Since then Harding has told her version of the story in multiple formats, including in the Oscar-winning biopic "I, Tonya." She married, had a child, and tried to stay anonymous, although she found that almost impossible. At one point she took up boxing and fought in six professional bouts. She says she has apologized to Kerrigan many times, although the latter disputes this.

Lance Armstrong took doping to new levels

Lance Armstrong was infamously a participant in and ringleader of one of the biggest doping scandals ever to hit the sports world. This forever stained his impressive legacy of winning a record seven Tour de France titles and a bronze medal at the 2000 Olympic Games in Sydney. Considering he also beat an advanced case of testicular cancer in the middle of his career, his abilities seemed superhuman.

Turns out, they were. Armstrong was constantly accused of doping during his career but always denied it. It was only in 2012, after several former teammates admitted to doping and the close of a federal investigation into the accusations, that Armstrong was banned for life from cycling events. He was also stripped of his Tour de France titles and his Olympic medal. In 2013, in a sit-down with Oprah Winfrey, Armstrong finally confessed to his years of juicing.

Armstrong's punishment wasn't just a lifetime ban from cycling, but various temporary and permanent bans from many other sports as well. For example, he was told he couldn't participate in a 2012 marathon and a 2013 swim meet because they were run by organizations that were signatories of the World Anti-Doping Agency code. This also kept him from continuing to compete in many of the triathlons he'd entered before his ban became official. Some of his bans on entering lower-level competitions were lifted in 2016, however, his lifetime ban from cycling remained firmly in place. 

Wakanoho Toshinori was disciplined for marijuana use

Sumo wrestler Wakanohō Toshinori was born Soslan Gagloev in Russia and started his sports career as a talented young wrestler. However, he couldn't keep himself below the 264 lb. weight limit needed to compete in the Olympics, so his father encouraged him to try sumo wrestling instead. By 17, Wakanohō was rich and famous in Japan. By 20, he was in disgrace and taking the sport down with him.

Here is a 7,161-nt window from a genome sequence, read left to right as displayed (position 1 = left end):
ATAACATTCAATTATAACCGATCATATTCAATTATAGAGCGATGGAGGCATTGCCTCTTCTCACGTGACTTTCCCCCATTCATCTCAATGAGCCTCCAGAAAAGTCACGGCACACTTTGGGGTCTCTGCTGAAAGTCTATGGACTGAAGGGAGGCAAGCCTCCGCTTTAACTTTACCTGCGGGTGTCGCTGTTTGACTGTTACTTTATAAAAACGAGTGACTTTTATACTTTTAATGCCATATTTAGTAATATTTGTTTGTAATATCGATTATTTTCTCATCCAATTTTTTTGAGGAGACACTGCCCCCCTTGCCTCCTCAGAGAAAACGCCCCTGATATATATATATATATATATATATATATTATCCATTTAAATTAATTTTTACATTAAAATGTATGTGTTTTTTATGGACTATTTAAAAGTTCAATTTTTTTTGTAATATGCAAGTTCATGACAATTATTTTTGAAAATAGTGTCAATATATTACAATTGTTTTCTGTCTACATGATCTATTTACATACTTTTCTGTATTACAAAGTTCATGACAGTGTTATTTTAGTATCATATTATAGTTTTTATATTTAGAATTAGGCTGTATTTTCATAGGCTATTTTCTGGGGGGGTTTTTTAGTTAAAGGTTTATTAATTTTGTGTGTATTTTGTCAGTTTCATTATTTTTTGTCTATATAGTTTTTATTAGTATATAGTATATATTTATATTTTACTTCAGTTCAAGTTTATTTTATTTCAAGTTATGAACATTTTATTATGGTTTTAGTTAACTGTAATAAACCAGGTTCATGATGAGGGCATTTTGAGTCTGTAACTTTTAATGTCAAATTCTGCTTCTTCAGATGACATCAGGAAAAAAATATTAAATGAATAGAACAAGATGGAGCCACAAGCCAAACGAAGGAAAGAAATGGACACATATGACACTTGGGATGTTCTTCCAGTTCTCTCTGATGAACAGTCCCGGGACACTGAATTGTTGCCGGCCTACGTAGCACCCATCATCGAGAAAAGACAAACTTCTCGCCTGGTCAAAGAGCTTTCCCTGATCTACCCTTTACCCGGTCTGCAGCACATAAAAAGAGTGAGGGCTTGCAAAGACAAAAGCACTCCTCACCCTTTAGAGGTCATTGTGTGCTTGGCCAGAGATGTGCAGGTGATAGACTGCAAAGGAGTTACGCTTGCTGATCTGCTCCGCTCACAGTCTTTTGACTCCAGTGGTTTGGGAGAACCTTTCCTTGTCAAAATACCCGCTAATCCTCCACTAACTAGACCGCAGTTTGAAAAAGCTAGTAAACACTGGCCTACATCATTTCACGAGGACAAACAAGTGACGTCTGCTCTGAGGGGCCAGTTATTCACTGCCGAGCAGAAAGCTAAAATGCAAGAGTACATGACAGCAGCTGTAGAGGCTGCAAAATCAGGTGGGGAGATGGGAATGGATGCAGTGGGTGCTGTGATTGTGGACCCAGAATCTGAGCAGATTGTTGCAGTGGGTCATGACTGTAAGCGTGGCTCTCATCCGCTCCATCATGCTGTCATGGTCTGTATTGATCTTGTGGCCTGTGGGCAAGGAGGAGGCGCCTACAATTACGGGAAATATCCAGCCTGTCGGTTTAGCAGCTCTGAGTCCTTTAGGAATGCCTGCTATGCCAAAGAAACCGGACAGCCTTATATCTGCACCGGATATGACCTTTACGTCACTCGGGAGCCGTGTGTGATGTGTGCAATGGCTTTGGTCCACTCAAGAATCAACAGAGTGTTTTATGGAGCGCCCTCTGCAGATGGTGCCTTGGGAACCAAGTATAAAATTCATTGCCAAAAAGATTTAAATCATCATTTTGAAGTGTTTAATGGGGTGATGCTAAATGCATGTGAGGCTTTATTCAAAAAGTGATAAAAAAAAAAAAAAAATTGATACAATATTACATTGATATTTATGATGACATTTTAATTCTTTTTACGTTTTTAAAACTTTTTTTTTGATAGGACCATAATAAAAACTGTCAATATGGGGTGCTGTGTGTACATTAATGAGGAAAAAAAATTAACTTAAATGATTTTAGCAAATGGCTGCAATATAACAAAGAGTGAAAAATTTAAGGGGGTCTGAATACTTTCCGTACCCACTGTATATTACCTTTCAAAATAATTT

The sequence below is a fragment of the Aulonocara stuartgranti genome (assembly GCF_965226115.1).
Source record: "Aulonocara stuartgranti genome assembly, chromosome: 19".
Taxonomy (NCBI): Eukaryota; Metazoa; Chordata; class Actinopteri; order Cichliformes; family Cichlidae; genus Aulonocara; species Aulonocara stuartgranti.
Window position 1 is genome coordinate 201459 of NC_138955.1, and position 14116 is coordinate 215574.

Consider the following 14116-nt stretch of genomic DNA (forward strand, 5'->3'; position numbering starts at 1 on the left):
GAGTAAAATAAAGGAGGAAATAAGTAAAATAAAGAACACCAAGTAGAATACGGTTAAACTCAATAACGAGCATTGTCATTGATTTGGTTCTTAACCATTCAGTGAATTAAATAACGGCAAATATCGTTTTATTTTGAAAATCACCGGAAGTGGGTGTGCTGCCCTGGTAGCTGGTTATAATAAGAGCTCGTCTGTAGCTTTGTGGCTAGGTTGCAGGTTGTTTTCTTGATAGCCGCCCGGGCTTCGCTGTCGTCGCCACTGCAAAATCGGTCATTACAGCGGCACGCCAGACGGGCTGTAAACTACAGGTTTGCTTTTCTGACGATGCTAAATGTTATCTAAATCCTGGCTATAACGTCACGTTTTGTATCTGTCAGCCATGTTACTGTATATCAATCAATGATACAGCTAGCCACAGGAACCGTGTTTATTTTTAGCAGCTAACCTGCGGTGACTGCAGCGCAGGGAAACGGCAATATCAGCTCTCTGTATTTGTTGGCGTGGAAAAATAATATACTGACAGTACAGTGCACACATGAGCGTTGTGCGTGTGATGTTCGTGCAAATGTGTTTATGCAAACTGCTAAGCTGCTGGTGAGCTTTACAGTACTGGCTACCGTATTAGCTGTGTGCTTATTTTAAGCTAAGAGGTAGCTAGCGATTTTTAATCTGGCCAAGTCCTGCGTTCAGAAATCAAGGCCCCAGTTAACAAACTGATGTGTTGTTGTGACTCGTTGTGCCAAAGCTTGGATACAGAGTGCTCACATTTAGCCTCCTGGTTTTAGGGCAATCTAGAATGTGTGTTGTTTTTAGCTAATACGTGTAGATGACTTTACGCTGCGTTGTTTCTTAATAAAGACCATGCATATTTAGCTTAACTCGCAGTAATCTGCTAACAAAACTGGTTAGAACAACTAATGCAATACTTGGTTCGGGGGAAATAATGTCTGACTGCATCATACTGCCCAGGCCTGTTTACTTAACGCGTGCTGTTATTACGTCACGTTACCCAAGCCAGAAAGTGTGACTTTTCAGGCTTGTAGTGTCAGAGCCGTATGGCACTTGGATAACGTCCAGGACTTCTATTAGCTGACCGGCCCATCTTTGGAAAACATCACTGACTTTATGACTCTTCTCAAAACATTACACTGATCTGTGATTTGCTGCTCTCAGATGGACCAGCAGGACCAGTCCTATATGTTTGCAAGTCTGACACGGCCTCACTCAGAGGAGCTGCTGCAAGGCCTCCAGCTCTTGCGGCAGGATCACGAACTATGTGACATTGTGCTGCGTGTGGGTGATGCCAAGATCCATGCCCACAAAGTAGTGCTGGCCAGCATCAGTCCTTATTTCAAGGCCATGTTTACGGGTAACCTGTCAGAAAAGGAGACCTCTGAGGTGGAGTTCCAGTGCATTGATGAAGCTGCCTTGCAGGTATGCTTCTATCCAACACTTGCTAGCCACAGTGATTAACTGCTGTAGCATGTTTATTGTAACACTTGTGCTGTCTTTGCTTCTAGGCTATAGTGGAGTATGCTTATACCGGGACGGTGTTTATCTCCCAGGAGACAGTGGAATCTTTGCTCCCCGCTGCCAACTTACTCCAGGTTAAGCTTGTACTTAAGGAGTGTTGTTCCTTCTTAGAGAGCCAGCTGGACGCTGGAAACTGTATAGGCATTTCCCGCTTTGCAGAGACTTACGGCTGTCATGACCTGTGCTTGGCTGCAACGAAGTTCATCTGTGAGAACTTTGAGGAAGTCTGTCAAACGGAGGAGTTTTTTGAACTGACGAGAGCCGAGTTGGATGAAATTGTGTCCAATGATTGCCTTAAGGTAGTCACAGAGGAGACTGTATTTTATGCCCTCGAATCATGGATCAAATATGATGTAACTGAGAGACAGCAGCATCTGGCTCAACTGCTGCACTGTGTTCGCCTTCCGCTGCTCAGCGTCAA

In 2008, Wakanohō was arrested for drug possession. He was caught with marijuana, which might sound tame by U.S. standards but was a serious crime in Japan. He was quickly banned from sumo for life, the first wrestler to be barred for drug use. All sumo wrestlers were subsequently drug tested, resulting in another two being banned for marijuana use just a month after Wakanohō was. Adding to the drama, Wakanohō then claimed he had been paid to throw sumo matches and that many others were involved in match-fixing as well.

After being thrown out of the Japanese sumo world and now going by his birth name, Gagloev tried to make it in American football, playing at Webber International before transferring to the University of South Florida, and eventually trying out for the NFL. He was unsuccessful, however, and eventually returned to sumo — outside Japan, at least — competing in bouts organized by the International Sumo League.

Foekje Dillema faced cruel questions

In 1999, the International Association of Athletics Federations named Dutch track and field athlete Foekje Dillema the Female Athlete of the Century. This was an especially meaningful honor for the runner, who was then in her 70s. She'd won four medals at the 1948 Summer Olympics in London, but only two years later her career was over. A secretive physical examination was conducted by the Dutch governing body of her sport and she was banned for life. Why? It's impossible to know since no details or results have ever been released. Another version of the story is that Dillema was banned because she refused to submit to the gynecological exam.

What we do know is that Dillema was assigned female at birth, raised as a girl, and presented as a woman her whole life. A genetic test of DNA from her clothing after she died and published in the journal of the British Association of Sport and Medicine found she "had a 46,XX/46,XY mosaic condition with a rare origin ... leading to hyperandrogenism from her puberty." In other words, sex and genetics are more complicated than most people think. But according to Dr. Kamlesh Madan, "She was definitely a woman and she should never have been expelled by the Athletics Union. No way" (via UPI). 

After her death in 2007, Dillema's personal best record in the 200m, which had been invalidated after her ban, was finally reinstated.

Ángel Matos let his anger get the better of him

You expect to see some pretty violent kicking when watching an Olympic taekwondo match. The problem for Cuban competitor Ángel Matos, however, was that those moves should only be directed at your opponent, not the referee. Matos was winning the bronze medal match at the 2008 Games in Beijing when he appeared injured. The referee believed Matos exceeded the allowed minute of injury time and disqualified him, meaning his medal dreams at that Olympics were over. In a rage, he ran at the ref and kicked him in the head. He was dragged away by security, and the spectators who had witnessed the incident also heard the announcement just minutes later that Matos was banned for life from the sport.